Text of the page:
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Home GAMING Review of "Kick the Latch" by Kathryn Scanlan

Review of “Kick the Latch” by Kathryn Scanlan

When I was a child, my grandmother and I played a game that involved walking around our neighborhood pretending to be aliens, from a planet called Algernon, trying to discern the nature of each object we saw. That garden hose? It was a snake that shed poisonous tears from its rusty mouth. Those tree roots? They were the gnarled fingers of a giant sleeping under the sidewalk.

Nothing has brought back the thrill of these rides, the pleasures of digging the strangeness out of banality, as sharply as reading the prose of Kathryn Scanlan, who describes a suburban home and her backyard playhouse as “two of the same animal.” , big and small”. , adult and young”, or an ordinary cake like a wild creature at rest: “What I have done is resting. There’s a dust on it that I don’t like to stir up, but I cut it off and put it between us. The “thing” and its lurid pronouns, the casual violence of its dissection, the lurking baby beast of a playhouse: all of these turns of phrase are saturated with the quiet menace Scanlan brings to his bizarre evocations of everyday life. Scanlan makes art about ordinary life (ordinary people, ordinary days, ordinary events) by distorting it: distorting narrative arcs by illuminating jagged arrangements of anecdotes, distorting their descriptions with unsettling comparisons, and distorting time by stretching it like candy or compressing it. in scorching moments. Her work travels in moments and lives, but rarely in the intermediate units (days, weeks, years) that make up most narratives.

Scanlan’s books are difficult to place in traditional genre categories. His debut, “Aug 9-Fog,” which appeared in 2019, consists of carved snippets of a diary Scanlan found at an estate sale. She recounts a year in the life of an eighty-six-year-old woman in rural Illinois, times she spent tending a home and caring for a dying husband: “He called. Not so good. bleeding again. Trying to knit a pincushion. The following year, Scanlan published a collection, “The Dominant Animal,” which stripped the tale to its essence: forty stories in just one hundred and forty pages. These narrative fragments lay bare the threat and despair that lurk in mundane moments: a boy reaching between his cousin’s legs; a constipated boyfriend trying to eat enough salami to “force it”; a daughter bending down to pick up her mother’s stray white hair after a late installation of an air conditioner. (“He couldn’t help her because she was dead.”) Animals are everywhere, as mysteries, annoyances, accomplices, but the human characters, as the book’s title suggests, are the most animal of them all. The stories are ironic, surprising. , and wild, full of malice and hunger, where “Aug 9-Fog” is full of pragmatism, curiosity and quiet engines of domestic wonder.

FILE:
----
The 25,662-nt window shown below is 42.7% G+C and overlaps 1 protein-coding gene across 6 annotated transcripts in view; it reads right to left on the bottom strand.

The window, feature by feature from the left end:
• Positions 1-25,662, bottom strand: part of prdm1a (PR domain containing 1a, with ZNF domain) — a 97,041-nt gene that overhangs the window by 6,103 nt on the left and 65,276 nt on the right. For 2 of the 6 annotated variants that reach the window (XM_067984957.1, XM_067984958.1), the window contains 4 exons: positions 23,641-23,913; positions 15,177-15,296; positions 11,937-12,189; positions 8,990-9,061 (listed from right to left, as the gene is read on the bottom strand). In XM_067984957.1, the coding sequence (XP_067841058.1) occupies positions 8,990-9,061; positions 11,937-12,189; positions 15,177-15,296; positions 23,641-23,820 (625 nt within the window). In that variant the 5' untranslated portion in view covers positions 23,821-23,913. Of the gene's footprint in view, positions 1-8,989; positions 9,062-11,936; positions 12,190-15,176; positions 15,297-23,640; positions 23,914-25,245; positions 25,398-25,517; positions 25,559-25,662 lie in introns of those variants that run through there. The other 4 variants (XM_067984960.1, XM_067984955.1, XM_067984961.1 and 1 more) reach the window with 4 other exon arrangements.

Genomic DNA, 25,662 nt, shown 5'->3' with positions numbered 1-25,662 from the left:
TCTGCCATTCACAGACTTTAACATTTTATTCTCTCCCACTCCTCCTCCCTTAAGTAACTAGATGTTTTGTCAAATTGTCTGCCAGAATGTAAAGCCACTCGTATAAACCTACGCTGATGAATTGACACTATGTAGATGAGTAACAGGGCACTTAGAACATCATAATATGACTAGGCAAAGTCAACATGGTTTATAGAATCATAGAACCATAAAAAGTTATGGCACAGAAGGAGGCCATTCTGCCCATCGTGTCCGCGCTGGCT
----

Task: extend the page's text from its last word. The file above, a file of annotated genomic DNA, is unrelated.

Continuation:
Scanlan’s new book, “Kick the Latch” (New Directions), weaves together the dark threads of violence that run through “The Dominant Animal” with the unsentimental rituals of care that anchor “Aug 9-Fog.” “Kick the Latch” stands ambiguously between novel and oral history. In an author’s note, Scanlan calls it a “work of fiction” based on interviews he conducted with an Iowa-born horse trainer named Sonia. The book chronicles Sonia’s life in a series of vignettes that unfold through the heady, gritty fever dream of the world of horse racing, as Sonia travels from race to race, living in trailers and motels. It is a landscape filled with back-breaking work and habitual violence, but also with ecstatic devotion and joy. Sonia trains a one-eyed horse named Dark Side to victory; a racing band called the Bug Boys (singing jockey, drum coach) plays local bars; the priests come to bless the legs of the horses. The fleeting characters are drawn with ruthless but often caring attention: “Thorby was nice, but when he got drunk he got into a fight with a cigarette vending machine or a jukebox.”

The idea that ordinary life can be the subject of great art has long been accepted when it comes to poetry and literary fiction (in these genres, its status as a worthy subject feels self-evident), but it can still cause discomfort. in creative nonfiction. An invented life may be ordinary, but a Really Life had better be seasoned by extraordinary suffering or by a particular achievement. Scanlan, however, is almost insistently drawn to the ordinary. The shortest vignette in “Kick the Latch” is titled “Racetrackers” and is just one sentence: “You’re surrounded by some really prominent people and some of them are as ordinary as old shoes.” Sonia’s allegiance is clear: she to old shoes, jukebox wrestlers, and the Bug Boys.

In all of his books, Scanlan writes about ordinary life in extraordinary ways by radically compacting it, as if carbon were pressurized into diamonds. When Sonia describes the force absorbed by a single hoof in each stride of a horse’s gallop, “a thousand pounds of pressure held by that skinny leg,” she could also be describing Scanlan’s syntax: compact sentences that take so much pressure. The work is structured by recurring themes: the violence and pleasures of intimacy, the balm and exhaustion of hard work, our bonds with animals and with our own animal nature, those waves of desire and aggression that topple and rearrange us.